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The central argument of this book is that, ‘to be musical does not necessarily mean that one should have certificate in music’.
This succinct and insightful text provides an important introduction to the theoretical and practical aspects of indigenous Pedi musical practice.
It offers readers a clear foundation for understanding and a basis for developing knowledge and skills in informal learning of indigenous Pedi music.
It is singled out by: 1) its clear and careful integration of both the ‘thinking’ and ‘doing’ elements; 2) its logical and cohesive structure, which takes the reader through the main theories and principles in eight compact chapters, and 3) its lucid exposition of complex topics through varied practice examples.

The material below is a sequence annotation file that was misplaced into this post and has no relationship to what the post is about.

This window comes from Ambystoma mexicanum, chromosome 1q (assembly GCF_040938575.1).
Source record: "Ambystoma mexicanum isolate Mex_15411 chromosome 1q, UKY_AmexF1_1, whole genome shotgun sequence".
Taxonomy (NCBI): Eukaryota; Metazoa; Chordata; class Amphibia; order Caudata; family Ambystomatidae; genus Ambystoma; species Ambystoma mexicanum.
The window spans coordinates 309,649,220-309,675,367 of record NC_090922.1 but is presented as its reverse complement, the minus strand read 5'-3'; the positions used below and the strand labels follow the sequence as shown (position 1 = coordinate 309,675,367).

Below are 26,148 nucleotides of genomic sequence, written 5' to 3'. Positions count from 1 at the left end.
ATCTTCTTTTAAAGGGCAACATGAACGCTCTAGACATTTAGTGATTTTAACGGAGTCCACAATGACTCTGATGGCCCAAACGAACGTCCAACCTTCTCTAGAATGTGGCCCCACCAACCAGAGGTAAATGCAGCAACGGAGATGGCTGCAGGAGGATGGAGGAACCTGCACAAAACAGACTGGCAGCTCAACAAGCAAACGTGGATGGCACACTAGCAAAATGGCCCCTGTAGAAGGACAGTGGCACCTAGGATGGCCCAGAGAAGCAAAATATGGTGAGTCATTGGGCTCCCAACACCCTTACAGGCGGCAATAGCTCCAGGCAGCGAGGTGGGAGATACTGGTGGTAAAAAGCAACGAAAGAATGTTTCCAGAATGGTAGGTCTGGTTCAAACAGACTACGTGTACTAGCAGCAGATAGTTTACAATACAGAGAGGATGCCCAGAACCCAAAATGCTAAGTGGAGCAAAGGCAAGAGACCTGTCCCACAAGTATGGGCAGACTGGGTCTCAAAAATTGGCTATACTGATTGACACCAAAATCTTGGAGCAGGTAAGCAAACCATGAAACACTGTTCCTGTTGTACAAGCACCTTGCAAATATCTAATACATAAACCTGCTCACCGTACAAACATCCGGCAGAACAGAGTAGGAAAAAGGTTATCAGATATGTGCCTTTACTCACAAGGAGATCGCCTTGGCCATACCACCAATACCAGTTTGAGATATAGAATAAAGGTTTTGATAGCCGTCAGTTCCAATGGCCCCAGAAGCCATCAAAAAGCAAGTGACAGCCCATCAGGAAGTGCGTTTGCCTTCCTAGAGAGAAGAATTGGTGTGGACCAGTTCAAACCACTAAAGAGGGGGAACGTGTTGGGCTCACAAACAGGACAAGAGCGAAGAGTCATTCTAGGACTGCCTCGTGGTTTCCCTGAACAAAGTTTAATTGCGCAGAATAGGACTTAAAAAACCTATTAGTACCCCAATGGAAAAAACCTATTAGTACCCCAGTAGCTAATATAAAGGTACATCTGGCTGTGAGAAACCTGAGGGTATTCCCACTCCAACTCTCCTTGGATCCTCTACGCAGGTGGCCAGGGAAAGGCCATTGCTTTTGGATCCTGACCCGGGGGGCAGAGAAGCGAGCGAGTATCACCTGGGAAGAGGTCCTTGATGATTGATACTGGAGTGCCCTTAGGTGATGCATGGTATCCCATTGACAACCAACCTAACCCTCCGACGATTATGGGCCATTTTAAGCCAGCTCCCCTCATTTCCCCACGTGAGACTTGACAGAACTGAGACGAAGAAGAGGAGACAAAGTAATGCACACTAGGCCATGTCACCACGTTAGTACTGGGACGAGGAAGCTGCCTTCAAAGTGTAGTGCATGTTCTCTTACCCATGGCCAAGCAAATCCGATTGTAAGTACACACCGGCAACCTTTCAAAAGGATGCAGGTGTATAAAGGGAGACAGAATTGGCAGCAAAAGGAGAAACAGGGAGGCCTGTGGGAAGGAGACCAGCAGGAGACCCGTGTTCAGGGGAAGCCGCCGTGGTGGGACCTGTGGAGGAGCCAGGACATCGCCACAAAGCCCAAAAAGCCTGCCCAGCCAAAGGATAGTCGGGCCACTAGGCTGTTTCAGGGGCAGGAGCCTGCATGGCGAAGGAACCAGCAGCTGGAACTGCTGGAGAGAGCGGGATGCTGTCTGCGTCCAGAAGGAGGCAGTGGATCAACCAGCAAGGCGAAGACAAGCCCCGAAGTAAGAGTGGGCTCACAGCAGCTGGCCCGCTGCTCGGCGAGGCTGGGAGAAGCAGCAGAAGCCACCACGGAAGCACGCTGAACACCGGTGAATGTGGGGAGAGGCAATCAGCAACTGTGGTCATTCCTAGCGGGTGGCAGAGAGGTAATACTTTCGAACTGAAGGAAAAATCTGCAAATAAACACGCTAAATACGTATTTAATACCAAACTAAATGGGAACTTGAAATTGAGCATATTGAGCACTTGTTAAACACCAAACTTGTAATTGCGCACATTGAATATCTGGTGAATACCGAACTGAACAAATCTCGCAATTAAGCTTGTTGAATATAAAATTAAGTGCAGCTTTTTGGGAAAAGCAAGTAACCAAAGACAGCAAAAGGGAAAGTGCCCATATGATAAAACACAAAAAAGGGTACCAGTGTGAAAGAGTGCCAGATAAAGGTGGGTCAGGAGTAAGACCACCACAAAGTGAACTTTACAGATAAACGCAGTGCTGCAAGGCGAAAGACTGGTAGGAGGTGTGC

Written by an insider (Pedi) on many levels, this is the ideal text for Arts & Culture students.
This book gives the reader structured, practical guidance on how to approach the transmission process of indigenous music in the Pedi community.
Overall, the book provides a theoretically informed practical guide rooted in many years’ experience of Pedi indigenous music practice on the part of the music practitioners.
Dr Morakeng Edward Kenneth Lebaka is a man of two worlds (Spiritual and Academics).
Academically, he holds Honours’ and Master’s degrees in Music and Theology, and a PhD in Music & Philosophy from the University of Pretoria.
He is currently Ethnomusicologist and Artistic Director (UP Brass Band) at the Univ.
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